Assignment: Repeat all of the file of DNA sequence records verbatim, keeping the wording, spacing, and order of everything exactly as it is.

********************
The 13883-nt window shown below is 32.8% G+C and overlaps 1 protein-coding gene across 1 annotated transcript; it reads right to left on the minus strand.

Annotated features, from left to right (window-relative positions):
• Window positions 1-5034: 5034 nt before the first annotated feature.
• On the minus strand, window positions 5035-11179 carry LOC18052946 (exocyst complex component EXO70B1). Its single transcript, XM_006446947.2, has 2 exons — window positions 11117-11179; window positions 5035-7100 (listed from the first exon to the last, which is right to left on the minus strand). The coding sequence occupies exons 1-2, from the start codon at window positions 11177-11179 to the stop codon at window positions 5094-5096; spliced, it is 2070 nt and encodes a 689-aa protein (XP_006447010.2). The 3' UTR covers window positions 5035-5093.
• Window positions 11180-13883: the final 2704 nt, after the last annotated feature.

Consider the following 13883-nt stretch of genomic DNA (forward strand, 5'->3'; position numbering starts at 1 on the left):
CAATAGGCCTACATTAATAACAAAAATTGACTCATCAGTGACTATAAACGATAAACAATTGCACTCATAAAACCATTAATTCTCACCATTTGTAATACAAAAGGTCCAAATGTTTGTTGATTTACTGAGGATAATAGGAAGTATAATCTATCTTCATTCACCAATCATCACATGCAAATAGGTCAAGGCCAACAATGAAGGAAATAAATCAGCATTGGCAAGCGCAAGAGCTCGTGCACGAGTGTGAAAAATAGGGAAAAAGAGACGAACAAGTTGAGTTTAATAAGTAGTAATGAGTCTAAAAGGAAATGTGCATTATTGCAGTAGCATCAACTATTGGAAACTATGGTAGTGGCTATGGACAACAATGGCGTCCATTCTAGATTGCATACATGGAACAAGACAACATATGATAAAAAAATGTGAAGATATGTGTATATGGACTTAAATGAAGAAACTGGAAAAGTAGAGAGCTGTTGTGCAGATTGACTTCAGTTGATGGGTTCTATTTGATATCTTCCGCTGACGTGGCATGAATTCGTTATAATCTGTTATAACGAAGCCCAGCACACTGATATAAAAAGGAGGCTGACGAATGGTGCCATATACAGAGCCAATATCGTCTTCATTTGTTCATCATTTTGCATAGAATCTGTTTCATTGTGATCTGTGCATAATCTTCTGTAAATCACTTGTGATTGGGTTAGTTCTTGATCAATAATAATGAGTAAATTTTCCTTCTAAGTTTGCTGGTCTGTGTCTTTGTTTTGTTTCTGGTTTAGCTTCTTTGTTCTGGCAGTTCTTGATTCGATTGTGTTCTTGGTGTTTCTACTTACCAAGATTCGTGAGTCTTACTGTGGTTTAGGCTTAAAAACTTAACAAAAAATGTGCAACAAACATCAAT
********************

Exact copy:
The 13883-nt window shown below is 32.8% G+C and overlaps 1 protein-coding gene across 1 annotated transcript; it reads right to left on the minus strand.

Annotated features, from left to right (window-relative positions):
• Window positions 1-5034: 5034 nt before the first annotated feature.
• On the minus strand, window positions 5035-11179 carry LOC18052946 (exocyst complex component EXO70B1). Its single transcript, XM_006446947.2, has 2 exons — window positions 11117-11179; window positions 5035-7100 (listed from the first exon to the last, which is right to left on the minus strand). The coding sequence occupies exons 1-2, from the start codon at window positions 11177-11179 to the stop codon at window positions 5094-5096; spliced, it is 2070 nt and encodes a 689-aa protein (XP_006447010.2). The 3' UTR covers window positions 5035-5093.
• Window positions 11180-13883: the final 2704 nt, after the last annotated feature.

Consider the following 13883-nt stretch of genomic DNA (forward strand, 5'->3'; position numbering starts at 1 on the left):
CAATAGGCCTACATTAATAACAAAAATTGACTCATCAGTGACTATAAACGATAAACAATTGCACTCATAAAACCATTAATTCTCACCATTTGTAATACAAAAGGTCCAAATGTTTGTTGATTTACTGAGGATAATAGGAAGTATAATCTATCTTCATTCACCAATCATCACATGCAAATAGGTCAAGGCCAACAATGAAGGAAATAAATCAGCATTGGCAAGCGCAAGAGCTCGTGCACGAGTGTGAAAAATAGGGAAAAAGAGACGAACAAGTTGAGTTTAATAAGTAGTAATGAGTCTAAAAGGAAATGTGCATTATTGCAGTAGCATCAACTATTGGAAACTATGGTAGTGGCTATGGACAACAATGGCGTCCATTCTAGATTGCATACATGGAACAAGACAACATATGATAAAAAAATGTGAAGATATGTGTATATGGACTTAAATGAAGAAACTGGAAAAGTAGAGAGCTGTTGTGCAGATTGACTTCAGTTGATGGGTTCTATTTGATATCTTCCGCTGACGTGGCATGAATTCGTTATAATCTGTTATAACGAAGCCCAGCACACTGATATAAAAAGGAGGCTGACGAATGGTGCCATATACAGAGCCAATATCGTCTTCATTTGTTCATCATTTTGCATAGAATCTGTTTCATTGTGATCTGTGCATAATCTTCTGTAAATCACTTGTGATTGGGTTAGTTCTTGATCAATAATAATGAGTAAATTTTCCTTCTAAGTTTGCTGGTCTGTGTCTTTGTTTTGTTTCTGGTTTAGCTTCTTTGTTCTGGCAGTTCTTGATTCGATTGTGTTCTTGGTGTTTCTACTTACCAAGATTCGTGAGTCTTACTGTGGTTTAGGCTTAAAAACTTAACAAAAAATGTGCAACAAACATCAAT